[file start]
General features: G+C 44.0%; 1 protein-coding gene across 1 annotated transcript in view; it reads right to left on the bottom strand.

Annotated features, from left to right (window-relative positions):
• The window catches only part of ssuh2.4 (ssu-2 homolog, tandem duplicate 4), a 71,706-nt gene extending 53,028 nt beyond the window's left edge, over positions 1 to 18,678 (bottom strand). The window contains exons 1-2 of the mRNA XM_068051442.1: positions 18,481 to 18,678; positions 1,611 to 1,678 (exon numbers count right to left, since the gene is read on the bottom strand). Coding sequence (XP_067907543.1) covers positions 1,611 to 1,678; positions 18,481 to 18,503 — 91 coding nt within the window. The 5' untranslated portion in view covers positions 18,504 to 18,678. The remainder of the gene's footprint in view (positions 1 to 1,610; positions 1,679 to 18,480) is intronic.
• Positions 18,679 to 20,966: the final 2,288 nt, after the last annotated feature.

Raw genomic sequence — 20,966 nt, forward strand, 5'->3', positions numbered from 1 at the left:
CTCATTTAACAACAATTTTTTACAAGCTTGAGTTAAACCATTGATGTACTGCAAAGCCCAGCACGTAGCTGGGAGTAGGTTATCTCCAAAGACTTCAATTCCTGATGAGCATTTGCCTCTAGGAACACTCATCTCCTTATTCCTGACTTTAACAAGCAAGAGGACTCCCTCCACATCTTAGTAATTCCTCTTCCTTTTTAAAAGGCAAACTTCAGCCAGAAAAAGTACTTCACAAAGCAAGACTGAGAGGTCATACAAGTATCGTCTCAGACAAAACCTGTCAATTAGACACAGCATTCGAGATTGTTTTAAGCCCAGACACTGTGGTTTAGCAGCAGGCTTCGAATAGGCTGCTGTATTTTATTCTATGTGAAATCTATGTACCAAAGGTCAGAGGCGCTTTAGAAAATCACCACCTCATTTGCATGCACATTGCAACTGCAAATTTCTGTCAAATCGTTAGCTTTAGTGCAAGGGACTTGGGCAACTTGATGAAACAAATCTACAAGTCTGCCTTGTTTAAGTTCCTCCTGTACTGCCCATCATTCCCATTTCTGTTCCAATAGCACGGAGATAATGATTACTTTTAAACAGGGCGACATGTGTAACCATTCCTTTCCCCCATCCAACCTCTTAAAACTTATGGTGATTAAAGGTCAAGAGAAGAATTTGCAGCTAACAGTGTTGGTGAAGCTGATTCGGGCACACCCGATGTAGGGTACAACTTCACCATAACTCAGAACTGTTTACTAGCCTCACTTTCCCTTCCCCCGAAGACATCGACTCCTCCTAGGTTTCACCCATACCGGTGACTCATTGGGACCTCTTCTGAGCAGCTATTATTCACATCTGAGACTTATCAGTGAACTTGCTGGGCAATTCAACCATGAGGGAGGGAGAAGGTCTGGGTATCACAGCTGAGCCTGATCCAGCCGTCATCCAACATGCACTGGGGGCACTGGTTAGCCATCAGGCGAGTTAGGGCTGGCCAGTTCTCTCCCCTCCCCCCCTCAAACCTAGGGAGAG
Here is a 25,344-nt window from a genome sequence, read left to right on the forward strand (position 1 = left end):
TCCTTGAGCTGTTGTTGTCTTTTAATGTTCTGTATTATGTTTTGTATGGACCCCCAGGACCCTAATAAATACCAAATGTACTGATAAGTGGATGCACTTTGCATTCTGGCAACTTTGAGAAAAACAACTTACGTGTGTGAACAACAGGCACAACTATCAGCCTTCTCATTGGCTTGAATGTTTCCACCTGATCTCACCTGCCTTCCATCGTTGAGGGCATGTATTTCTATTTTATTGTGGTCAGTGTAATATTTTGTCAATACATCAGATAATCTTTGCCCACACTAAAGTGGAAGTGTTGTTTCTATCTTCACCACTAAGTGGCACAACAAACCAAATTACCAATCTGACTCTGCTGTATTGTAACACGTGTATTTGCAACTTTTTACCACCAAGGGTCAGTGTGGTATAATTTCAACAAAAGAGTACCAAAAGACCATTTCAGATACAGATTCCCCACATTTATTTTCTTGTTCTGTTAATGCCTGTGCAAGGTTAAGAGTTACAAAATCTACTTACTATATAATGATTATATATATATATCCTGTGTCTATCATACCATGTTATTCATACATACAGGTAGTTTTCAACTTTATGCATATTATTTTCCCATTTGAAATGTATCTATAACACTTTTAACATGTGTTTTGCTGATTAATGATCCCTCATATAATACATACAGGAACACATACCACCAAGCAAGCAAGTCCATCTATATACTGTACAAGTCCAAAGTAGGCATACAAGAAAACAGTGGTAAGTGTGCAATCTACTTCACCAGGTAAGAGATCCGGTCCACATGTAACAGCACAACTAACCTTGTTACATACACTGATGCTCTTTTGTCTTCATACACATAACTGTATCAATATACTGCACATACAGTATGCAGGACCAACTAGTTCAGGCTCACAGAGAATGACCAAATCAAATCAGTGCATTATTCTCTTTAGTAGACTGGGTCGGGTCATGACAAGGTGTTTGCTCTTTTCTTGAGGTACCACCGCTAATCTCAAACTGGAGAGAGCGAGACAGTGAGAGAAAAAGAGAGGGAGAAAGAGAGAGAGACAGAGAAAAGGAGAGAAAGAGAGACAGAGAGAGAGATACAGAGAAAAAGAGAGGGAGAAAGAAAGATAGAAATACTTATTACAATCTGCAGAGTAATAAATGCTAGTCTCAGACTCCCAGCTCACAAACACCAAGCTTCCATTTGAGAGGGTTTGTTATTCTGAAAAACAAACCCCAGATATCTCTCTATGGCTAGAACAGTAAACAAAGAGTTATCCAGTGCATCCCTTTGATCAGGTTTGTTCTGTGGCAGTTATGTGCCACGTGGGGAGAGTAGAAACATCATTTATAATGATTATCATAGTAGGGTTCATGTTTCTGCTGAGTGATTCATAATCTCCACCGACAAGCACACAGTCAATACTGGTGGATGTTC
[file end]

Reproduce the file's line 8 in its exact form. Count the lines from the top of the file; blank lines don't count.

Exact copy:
TCCTTGAGCTGTTGTTGTCTTTTAATGTTCTGTATTATGTTTTGTATGGACCCCCAGGACCCTAATAAATACCAAATGTACTGATAAGTGGATGCACTTTGCATTCTGGCAACTTTGAGAAAAACAACTTACGTGTGTGAACAACAGGCACAACTATCAGCCTTCTCATTGGCTTGAATGTTTCCACCTGATCTCACCTGCCTTCCATCGTTGAGGGCATGTATTTCTATTTTATTGTGGTCAGTGTAATATTTTGTCAATACATCAGATAATCTTTGCCCACACTAAAGTGGAAGTGTTGTTTCTATCTTCACCACTAAGTGGCACAACAAACCAAATTACCAATCTGACTCTGCTGTATTGTAACACGTGTATTTGCAACTTTTTACCACCAAGGGTCAGTGTGGTATAATTTCAACAAAAGAGTACCAAAAGACCATTTCAGATACAGATTCCCCACATTTATTTTCTTGTTCTGTTAATGCCTGTGCAAGGTTAAGAGTTACAAAATCTACTTACTATATAATGATTATATATATATATCCTGTGTCTATCATACCATGTTATTCATACATACAGGTAGTTTTCAACTTTATGCATATTATTTTCCCATTTGAAATGTATCTATAACACTTTTAACATGTGTTTTGCTGATTAATGATCCCTCATATAATACATACAGGAACACATACCACCAAGCAAGCAAGTCCATCTATATACTGTACAAGTCCAAAGTAGGCATACAAGAAAACAGTGGTAAGTGTGCAATCTACTTCACCAGGTAAGAGATCCGGTCCACATGTAACAGCACAACTAACCTTGTTACATACACTGATGCTCTTTTGTCTTCATACACATAACTGTATCAATATACTGCACATACAGTATGCAGGACCAACTAGTTCAGGCTCACAGAGAATGACCAAATCAAATCAGTGCATTATTCTCTTTAGTAGACTGGGTCGGGTCATGACAAGGTGTTTGCTCTTTTCTTGAGGTACCACCGCTAATCTCAAACTGGAGAGAGCGAGACAGTGAGAGAAAAAGAGAGGGAGAAAGAGAGAGAGACAGAGAAAAGGAGAGAAAGAGAGACAGAGAGAGAGATACAGAGAAAAAGAGAGGGAGAAAGAAAGATAGAAATACTTATTACAATCTGCAGAGTAATAAATGCTAGTCTCAGACTCCCAGCTCACAAACACCAAGCTTCCATTTGAGAGGGTTTGTTATTCTGAAAAACAAACCCCAGATATCTCTCTATGGCTAGAACAGTAAACAAAGAGTTATCCAGTGCATCCCTTTGATCAGGTTTGTTCTGTGGCAGTTATGTGCCACGTGGGGAGAGTAGAAACATCATTTATAATGATTATCATAGTAGGGTTCATGTTTCTGCTGAGTGATTCATAATCTCCACCGACAAGCACACAGTCAATACTGGTGGATGTTC